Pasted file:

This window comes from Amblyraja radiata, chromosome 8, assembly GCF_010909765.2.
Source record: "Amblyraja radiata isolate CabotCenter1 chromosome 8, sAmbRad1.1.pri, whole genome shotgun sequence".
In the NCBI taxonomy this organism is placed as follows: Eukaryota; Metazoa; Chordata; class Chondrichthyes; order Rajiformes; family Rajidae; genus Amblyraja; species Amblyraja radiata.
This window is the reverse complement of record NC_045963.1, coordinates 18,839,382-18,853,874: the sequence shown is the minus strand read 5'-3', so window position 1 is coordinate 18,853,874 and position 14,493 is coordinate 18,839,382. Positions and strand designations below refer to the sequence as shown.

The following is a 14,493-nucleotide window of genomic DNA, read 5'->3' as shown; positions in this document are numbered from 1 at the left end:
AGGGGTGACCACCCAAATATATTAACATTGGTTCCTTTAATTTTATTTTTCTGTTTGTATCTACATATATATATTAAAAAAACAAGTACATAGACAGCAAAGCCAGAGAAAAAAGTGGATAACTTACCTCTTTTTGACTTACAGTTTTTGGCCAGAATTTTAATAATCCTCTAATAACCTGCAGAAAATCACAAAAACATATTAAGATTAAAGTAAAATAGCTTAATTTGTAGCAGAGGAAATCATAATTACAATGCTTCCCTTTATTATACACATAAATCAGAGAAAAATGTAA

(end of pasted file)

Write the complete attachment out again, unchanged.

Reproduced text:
This window comes from Amblyraja radiata, chromosome 8, assembly GCF_010909765.2.
Source record: "Amblyraja radiata isolate CabotCenter1 chromosome 8, sAmbRad1.1.pri, whole genome shotgun sequence".
In the NCBI taxonomy this organism is placed as follows: Eukaryota; Metazoa; Chordata; class Chondrichthyes; order Rajiformes; family Rajidae; genus Amblyraja; species Amblyraja radiata.
This window is the reverse complement of record NC_045963.1, coordinates 18,839,382-18,853,874: the sequence shown is the minus strand read 5'-3', so window position 1 is coordinate 18,853,874 and position 14,493 is coordinate 18,839,382. Positions and strand designations below refer to the sequence as shown.

The following is a 14,493-nucleotide window of genomic DNA, read 5'->3' as shown; positions in this document are numbered from 1 at the left end:
AGGGGTGACCACCCAAATATATTAACATTGGTTCCTTTAATTTTATTTTTCTGTTTGTATCTACATATATATATTAAAAAAACAAGTACATAGACAGCAAAGCCAGAGAAAAAAGTGGATAACTTACCTCTTTTTGACTTACAGTTTTTGGCCAGAATTTTAATAATCCTCTAATAACCTGCAGAAAATCACAAAAACATATTAAGATTAAAGTAAAATAGCTTAATTTGTAGCAGAGGAAATCATAATTACAATGCTTCCCTTTATTATACACATAAATCAGAGAAAAATGTAA